ACE Basin National Wildlife Refuge

Wildlife abounds in this Lowcountry sanctuary.

The Grove Plantation House
Photo by Carmen Pinckney.

The Ernest F. Hollings ACE Basin National Wildlife Refuge is home to a vast array of waterfowl, fish, shellfish and many other animals. It is also the home of Oak Grove Plantation House. Since 1992, the former rice plantation has been under the protection of the US Fish and Wildlife Service.

The Ernest F. Hollings ACE Basin National Wildlife Refuge

According to the Ernest F. Hollings ACE Basin National Wildlife Refuge’s website:

The Ernest F. Hollings ACE Basin National Wildlife Refuge helps protect the largest undeveloped estuary along the Atlantic Coast, with rich bottomland hardwoods and fresh and saltwater marsh offering food and cover to a variety of wildlife.  ACE Basin stands for the Ashepoo, Combahee, and Edisto Rivers, which form the estuary and parts of the Refuge boundary. The entire basin encompasses more than 350,000 acres, of which the Refuge comprises just less than 12,000 acres.

wood stork

Part of the historical values of the ACE Basin were also protected. The refuge office, a former rice plantation house built in 1828, is one of a few antebellum mansions that survived the civil war in the ACE Basin area. Former owners ensured it would be preserved by placing it on the National Register of Historical Places. Undeveloped and unpolluted, the habitat remains diverse and extremely productive.

oak grove plantation house exterior
Photo by Carmen Pinckney.

The Oak Grove Plantation House

The Oak Grove Plantation House is a fine example of late-Federal plantation-style architecture. It has polygonal rooms and projecting symmetrical bays. The elliptical fanlight over the front entry, double-hung windows, clapboard siding, and overall symmetry are all examples of this architectural style.

From the early 1700s to the mid-1800s, the plantation grew rice, producing much wealth. After the rice culture declined in the late 1800s, the plantation and many others in the area were used as hunting retreats. The area was tended wisely to preserve and protect the wildlife.

former rice fields at the refuge
Photo by Carmen Pinckney.

A walk behind the house leads visitors to the former rice fields. Rows, dikes, trunks, and gates are still visible today. The paths are marked and meander around the rice fields and through wooded areas. Make sure to bring your camera and be on the lookout for wildlife.

rice trunk
Photo by Carmen Pinckney.

Rice Trunks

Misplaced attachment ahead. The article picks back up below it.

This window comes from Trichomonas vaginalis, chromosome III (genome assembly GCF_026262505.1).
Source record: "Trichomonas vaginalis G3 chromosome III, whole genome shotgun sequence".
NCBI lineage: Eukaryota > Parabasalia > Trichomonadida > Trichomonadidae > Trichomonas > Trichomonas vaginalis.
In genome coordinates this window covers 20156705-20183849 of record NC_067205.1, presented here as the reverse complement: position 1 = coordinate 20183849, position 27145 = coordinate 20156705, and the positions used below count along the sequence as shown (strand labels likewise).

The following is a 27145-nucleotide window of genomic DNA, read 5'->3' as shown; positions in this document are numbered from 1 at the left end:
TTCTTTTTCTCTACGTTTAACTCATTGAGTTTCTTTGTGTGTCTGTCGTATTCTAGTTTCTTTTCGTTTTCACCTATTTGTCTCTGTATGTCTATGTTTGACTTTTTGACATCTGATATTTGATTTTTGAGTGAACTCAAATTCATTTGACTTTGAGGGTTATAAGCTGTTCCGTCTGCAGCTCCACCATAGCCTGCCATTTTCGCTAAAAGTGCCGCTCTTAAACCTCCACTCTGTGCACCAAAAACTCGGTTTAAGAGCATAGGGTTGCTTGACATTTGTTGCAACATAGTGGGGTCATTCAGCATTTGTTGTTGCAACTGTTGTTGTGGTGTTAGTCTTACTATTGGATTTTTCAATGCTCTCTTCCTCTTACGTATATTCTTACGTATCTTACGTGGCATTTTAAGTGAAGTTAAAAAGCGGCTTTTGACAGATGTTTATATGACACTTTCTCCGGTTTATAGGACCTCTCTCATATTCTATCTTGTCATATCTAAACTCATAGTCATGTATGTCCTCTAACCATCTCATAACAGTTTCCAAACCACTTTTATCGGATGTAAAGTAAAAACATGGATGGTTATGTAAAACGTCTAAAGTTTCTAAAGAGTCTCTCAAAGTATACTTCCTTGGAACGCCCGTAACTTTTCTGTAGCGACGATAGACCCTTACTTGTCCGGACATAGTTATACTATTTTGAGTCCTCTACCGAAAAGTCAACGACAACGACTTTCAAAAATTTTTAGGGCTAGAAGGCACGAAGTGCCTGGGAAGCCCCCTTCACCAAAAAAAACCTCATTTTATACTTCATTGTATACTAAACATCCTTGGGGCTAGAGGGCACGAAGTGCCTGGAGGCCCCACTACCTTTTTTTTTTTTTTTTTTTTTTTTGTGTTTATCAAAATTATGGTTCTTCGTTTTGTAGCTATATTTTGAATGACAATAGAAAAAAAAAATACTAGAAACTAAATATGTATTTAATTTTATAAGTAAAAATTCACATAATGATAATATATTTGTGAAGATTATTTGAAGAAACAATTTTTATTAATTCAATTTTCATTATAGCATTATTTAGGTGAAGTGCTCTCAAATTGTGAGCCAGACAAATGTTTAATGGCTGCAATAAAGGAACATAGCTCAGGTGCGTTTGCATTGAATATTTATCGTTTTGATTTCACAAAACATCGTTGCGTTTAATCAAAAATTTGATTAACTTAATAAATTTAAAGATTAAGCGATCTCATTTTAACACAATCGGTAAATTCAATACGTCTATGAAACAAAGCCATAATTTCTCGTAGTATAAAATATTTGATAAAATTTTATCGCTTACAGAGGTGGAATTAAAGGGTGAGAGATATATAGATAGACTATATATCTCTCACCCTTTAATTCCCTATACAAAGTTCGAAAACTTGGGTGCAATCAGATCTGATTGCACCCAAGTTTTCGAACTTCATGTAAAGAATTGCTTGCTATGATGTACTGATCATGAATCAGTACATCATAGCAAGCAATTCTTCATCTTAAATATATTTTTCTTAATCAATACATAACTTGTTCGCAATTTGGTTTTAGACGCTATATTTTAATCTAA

This is one of many rice trunks still in use today. Irrigation of rice fields was completed using great ingenuity to raise and lower water levels in the fields.

According to the South Carolina Encyclopedia:

The rice trunk was an ingenious, yet simple apparatus that made large-scale planting and irrigation control possible in the South Carolina Lowcountry. Rice trunks are wooden sluices installed in “banks” or dikes of rice fields for irrigation or flood control. They are long, narrow, wooden boxes made of thick planks, and each has a door at each end. Hung on uprights, the swinging doors, called gates, may be raised or lowered to drain or flood a field. When the gate on the river end of a trunk is raised, the water in the field runs into the river at low tide. As the tide turns, the rising water exerts pressure on the river gate and swings it tightly shut, preventing water from returning to the field. To flood the field, the process is reversed.

Rice, a particularly labor-intensive crop, was dependent on slaves for its cultivation. Following Emancipation, the rice industry collapsed.

marsh at the refuge
Photo by Carmen Pinckney.

The Ernest F. Hollings ACE Basin has long been known for its tremendous diversity of wildlife. The intricate network of marshes, tidal creeks, uplands, and wetlands has supported a myriad of plants and animals. The ACE Basin has long been home to a vast array of waterfowl, songbirds, fish, shellfish, and upland animals. Alligators, wood storks, bobcats, deer, and other animals live in the diverse habitats of the refuge.

view of a path in the refuge
Photo by Carmen Pinckney.

The refuge grounds are open daily, from sunrise to sunset.  The Administration Office is generally open Monday through Friday from 8:30 am to 4:00 pm.

Photo by Carmen Pinckney.

Brochures and maps are located on the ground floor of the Plantation House.

For more information on the Ernest F. Hollings ACE Basin National Wildlife Refuge visit their WEBSITE.

For more information on what to do in the Edisto Island area visit or day trip information visit .

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The Lowcountry & Resort Islands Region of South Carolina includes the four, southern-most counties in the state, Beaufort, Jasper, Hampton, and Colleton, which are bordered on the east by the Atlantic Ocean and on the west by the Savannah River and the state of Georgia.

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